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The Buried Giant: A novel
The Buried Giant: A novel
by Kazuo Ishiguro
Edition: Hardcover
Price: $16.17
114 used & new from $11.84

3 of 4 people found the following review helpful
2.0 out of 5 stars Absolutely Dreadful, March 21, 2015
If you like ugly ogres, savage pixies, a hungry she-dragon, and nonlinear narrative, this book is for you. As you may know, this book has been described as like nothing else the author has written. I disagree. When We Were Orphans also involved a quest, a mystery, and labyrinthine travel. Only it told a clear story. This book does not. It's like floating in a miasma. You feel that, like the characters, you have lost your memory, and now that I have read most of it (I left off 60 pages from the end), I too, have forgotten what it was about. One battle after another, a warrior, a devoted elderly couple, and various fantasy characters. The book was so boring I hastened to dispose of it in the library chute. The prospective reader is hereby warned.
Comment Comments (2) | Permalink | Most recent comment: Mar 25, 2015 4:24 PM PDT


Winston Churchill: A Life (Penguin Lives)
Winston Churchill: A Life (Penguin Lives)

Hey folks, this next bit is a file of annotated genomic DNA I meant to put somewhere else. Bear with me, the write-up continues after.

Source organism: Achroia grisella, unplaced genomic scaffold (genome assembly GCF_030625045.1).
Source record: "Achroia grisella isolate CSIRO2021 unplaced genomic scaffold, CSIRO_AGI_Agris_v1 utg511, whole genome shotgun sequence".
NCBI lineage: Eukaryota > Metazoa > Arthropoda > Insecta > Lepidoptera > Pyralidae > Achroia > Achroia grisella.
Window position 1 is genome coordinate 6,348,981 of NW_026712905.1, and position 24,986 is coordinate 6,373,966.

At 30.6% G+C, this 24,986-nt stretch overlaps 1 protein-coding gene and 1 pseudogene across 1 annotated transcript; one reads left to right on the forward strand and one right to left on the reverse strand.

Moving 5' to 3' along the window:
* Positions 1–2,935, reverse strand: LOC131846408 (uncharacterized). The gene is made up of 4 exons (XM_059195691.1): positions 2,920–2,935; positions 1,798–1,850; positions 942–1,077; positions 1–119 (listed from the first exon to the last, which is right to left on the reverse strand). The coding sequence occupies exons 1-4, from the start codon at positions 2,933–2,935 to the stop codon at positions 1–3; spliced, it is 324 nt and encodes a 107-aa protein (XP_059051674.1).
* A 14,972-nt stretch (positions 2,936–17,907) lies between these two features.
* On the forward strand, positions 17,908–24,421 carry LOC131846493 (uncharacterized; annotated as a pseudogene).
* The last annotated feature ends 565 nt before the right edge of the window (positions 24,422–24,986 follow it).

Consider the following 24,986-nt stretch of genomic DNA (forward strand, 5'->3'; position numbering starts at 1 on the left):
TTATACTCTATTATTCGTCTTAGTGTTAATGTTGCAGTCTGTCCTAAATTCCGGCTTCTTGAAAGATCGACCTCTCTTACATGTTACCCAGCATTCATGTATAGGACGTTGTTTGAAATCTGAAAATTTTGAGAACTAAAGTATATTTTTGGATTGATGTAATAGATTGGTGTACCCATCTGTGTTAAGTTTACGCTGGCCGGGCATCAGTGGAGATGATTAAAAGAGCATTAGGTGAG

by John Keegan
Edition: Paperback
Price: $10.97
111 used & new from $1.80

3.0 out of 5 stars 90 Years in 192 Pages, February 13, 2015
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The title of the book and its subject so large that the name alone hardly fits the borders of the cover. This is intentional, and indicates how Churchill's life's footprint has been squeezed into a mere 192 pages. I ordered this slim volume because I wanted the perspective of a military historian, the author John Keegan. I was somewhat perplexed that each chapter, representing a portion of Churchill's career, was about 20 pages in length. Hence Churchill's years as Home Secretary were given the same emphasis as his 18 months in 1940 and 1941 when England fought alone and Churchill gave his most memorable speeches.

While Keegan in his introduction describes the impact Churchill's famous speeches made upon him (in a recording) in his youth, and therefore the impact they must have had upon his countrymen, I get the definite impression that Keegan is not a Churchillian. Keegan emphasizes Churchill's mistakes, his illnesses, his so-called depression (only periods of reasonable gloom), rather than his amazing positive qualities. This makes for a rather sour read. This is a debunking of Churchill, certainly not a tribute to a great man. In the summing up at the end, Keegan does make the case that Churchill inspired the English during the war on the strength of his memorable oratory.